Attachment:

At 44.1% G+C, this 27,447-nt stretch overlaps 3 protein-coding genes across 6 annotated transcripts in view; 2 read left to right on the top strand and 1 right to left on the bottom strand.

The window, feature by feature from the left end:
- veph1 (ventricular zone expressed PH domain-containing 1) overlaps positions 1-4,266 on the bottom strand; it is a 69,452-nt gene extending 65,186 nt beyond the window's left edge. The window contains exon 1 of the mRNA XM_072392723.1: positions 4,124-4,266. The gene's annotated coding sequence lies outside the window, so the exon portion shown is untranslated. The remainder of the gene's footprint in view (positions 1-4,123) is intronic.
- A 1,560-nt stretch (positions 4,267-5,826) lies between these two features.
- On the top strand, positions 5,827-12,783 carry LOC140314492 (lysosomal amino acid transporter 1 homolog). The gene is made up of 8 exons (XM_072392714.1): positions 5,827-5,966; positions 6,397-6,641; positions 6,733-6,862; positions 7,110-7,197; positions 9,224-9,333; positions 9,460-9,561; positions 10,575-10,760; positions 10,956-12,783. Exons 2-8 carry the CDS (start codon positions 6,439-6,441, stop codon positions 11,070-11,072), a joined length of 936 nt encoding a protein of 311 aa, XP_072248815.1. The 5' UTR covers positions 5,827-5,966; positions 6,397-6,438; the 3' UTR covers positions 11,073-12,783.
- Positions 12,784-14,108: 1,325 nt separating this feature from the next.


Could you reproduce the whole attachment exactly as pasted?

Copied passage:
At 44.1% G+C, this 27,447-nt stretch overlaps 3 protein-coding genes across 6 annotated transcripts in view; 2 read left to right on the top strand and 1 right to left on the bottom strand.

The window, feature by feature from the left end:
- veph1 (ventricular zone expressed PH domain-containing 1) overlaps positions 1-4,266 on the bottom strand; it is a 69,452-nt gene extending 65,186 nt beyond the window's left edge. The window contains exon 1 of the mRNA XM_072392723.1: positions 4,124-4,266. The gene's annotated coding sequence lies outside the window, so the exon portion shown is untranslated. The remainder of the gene's footprint in view (positions 1-4,123) is intronic.
- A 1,560-nt stretch (positions 4,267-5,826) lies between these two features.
- On the top strand, positions 5,827-12,783 carry LOC140314492 (lysosomal amino acid transporter 1 homolog). The gene is made up of 8 exons (XM_072392714.1): positions 5,827-5,966; positions 6,397-6,641; positions 6,733-6,862; positions 7,110-7,197; positions 9,224-9,333; positions 9,460-9,561; positions 10,575-10,760; positions 10,956-12,783. Exons 2-8 carry the CDS (start codon positions 6,439-6,441, stop codon positions 11,070-11,072), a joined length of 936 nt encoding a protein of 311 aa, XP_072248815.1. The 5' UTR covers positions 5,827-5,966; positions 6,397-6,438; the 3' UTR covers positions 11,073-12,783.
- Positions 12,784-14,108: 1,325 nt separating this feature from the next.